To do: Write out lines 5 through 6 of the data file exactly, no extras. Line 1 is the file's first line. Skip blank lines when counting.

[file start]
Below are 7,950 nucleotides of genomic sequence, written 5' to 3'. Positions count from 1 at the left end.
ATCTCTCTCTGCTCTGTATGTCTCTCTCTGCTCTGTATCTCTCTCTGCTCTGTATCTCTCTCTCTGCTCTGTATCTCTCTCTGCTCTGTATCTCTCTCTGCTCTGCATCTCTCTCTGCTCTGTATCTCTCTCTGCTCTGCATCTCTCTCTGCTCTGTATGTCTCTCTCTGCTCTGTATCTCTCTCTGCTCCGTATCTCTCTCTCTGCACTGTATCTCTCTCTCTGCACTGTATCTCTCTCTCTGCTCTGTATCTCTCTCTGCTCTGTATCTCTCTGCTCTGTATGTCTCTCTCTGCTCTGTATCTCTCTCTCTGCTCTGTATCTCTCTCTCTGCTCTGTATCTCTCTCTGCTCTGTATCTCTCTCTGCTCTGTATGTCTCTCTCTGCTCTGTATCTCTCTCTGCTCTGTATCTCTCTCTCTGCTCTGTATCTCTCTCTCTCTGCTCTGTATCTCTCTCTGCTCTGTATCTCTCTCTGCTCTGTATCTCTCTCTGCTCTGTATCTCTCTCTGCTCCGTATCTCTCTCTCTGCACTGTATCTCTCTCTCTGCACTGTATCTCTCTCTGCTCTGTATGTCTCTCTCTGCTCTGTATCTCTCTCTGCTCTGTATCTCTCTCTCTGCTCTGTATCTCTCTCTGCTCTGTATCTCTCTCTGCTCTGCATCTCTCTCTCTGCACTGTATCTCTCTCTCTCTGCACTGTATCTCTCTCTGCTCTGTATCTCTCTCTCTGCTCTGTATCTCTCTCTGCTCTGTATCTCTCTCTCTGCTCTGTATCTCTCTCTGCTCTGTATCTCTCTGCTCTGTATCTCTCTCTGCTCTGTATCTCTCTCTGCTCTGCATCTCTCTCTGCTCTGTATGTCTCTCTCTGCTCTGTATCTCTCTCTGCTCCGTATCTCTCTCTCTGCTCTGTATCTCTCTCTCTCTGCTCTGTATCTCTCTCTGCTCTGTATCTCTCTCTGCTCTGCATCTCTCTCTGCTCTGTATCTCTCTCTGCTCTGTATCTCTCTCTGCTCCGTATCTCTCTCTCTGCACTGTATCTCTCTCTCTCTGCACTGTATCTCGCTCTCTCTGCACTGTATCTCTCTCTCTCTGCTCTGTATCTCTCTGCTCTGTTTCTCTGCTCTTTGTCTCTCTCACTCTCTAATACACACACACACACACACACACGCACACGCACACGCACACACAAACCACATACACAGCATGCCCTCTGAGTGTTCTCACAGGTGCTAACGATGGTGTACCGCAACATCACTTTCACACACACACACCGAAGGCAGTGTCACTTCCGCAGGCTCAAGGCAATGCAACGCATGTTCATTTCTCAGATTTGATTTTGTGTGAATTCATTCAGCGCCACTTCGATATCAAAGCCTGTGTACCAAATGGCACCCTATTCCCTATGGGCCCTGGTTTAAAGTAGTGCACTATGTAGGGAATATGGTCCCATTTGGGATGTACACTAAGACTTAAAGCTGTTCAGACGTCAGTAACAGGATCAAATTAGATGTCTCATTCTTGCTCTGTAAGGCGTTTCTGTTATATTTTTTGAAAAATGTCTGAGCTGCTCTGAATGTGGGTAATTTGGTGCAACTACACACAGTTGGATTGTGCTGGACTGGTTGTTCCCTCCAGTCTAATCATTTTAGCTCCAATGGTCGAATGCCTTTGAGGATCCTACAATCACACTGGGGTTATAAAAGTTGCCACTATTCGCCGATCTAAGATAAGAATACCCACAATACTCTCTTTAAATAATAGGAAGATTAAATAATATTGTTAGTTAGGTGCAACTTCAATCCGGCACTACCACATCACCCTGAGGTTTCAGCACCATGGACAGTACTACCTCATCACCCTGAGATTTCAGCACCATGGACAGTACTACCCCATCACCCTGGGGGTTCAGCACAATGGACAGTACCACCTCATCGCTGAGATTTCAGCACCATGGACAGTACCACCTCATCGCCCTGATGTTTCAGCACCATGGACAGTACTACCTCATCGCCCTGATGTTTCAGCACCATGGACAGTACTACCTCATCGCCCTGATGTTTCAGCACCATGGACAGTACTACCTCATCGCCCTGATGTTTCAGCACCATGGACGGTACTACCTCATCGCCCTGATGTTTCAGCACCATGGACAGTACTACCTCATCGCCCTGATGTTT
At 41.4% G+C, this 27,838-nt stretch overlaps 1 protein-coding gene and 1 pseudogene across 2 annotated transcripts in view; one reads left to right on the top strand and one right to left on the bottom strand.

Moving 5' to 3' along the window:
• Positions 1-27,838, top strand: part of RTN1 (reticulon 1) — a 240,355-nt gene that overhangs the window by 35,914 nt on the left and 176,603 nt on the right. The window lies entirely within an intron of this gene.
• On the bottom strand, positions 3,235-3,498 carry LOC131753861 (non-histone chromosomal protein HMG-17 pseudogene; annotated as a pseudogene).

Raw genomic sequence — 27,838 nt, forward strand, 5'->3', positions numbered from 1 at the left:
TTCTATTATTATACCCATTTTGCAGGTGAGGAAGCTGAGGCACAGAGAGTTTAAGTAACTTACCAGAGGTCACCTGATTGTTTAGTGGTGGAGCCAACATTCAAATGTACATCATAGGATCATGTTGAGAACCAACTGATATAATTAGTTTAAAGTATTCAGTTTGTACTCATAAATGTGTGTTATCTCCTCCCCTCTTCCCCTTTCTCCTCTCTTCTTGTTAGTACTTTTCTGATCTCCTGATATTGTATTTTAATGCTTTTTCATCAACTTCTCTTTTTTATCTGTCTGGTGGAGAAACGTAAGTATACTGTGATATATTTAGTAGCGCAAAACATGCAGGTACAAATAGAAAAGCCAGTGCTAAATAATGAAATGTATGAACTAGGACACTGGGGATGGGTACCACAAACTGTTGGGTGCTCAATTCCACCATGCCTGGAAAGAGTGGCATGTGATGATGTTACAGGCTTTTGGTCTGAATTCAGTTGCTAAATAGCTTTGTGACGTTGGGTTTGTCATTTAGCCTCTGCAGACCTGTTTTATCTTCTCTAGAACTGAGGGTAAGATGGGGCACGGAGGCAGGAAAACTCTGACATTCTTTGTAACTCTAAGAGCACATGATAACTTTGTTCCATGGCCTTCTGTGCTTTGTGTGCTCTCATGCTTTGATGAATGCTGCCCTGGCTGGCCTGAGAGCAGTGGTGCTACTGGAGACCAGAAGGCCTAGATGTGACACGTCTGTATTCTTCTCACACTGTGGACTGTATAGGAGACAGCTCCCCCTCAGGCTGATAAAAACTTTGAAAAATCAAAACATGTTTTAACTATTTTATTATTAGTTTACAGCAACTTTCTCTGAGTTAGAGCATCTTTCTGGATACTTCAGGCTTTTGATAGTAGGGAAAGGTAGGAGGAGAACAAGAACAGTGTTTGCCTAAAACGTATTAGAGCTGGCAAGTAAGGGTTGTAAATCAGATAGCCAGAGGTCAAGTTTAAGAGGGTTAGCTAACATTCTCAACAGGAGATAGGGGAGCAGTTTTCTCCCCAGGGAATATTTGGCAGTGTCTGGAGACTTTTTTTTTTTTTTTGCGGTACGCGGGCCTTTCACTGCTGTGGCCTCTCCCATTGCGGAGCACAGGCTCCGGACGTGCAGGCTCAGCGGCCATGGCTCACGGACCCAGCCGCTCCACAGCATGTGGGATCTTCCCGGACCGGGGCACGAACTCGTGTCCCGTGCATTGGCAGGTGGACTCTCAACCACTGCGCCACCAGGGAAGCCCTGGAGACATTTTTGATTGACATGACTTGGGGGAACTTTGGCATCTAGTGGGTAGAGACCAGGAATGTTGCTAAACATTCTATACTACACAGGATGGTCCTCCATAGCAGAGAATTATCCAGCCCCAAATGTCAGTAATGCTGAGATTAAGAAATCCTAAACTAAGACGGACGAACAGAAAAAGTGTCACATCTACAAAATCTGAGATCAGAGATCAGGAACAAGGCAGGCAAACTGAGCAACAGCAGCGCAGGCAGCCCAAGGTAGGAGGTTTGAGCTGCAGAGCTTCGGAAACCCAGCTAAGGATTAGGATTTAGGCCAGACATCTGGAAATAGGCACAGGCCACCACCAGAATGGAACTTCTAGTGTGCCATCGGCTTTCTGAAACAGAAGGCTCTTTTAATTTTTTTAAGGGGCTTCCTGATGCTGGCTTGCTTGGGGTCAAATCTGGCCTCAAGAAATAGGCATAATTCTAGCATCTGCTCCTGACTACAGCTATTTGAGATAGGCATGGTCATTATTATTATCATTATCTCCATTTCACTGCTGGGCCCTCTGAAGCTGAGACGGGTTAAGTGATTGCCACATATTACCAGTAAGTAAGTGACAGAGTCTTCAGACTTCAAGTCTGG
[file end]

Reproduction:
• Positions 1-27,838, top strand: part of RTN1 (reticulon 1) — a 240,355-nt gene that overhangs the window by 35,914 nt on the left and 176,603 nt on the right. The window lies entirely within an intron of this gene.
• On the bottom strand, positions 3,235-3,498 carry LOC131753861 (non-histone chromosomal protein HMG-17 pseudogene; annotated as a pseudogene).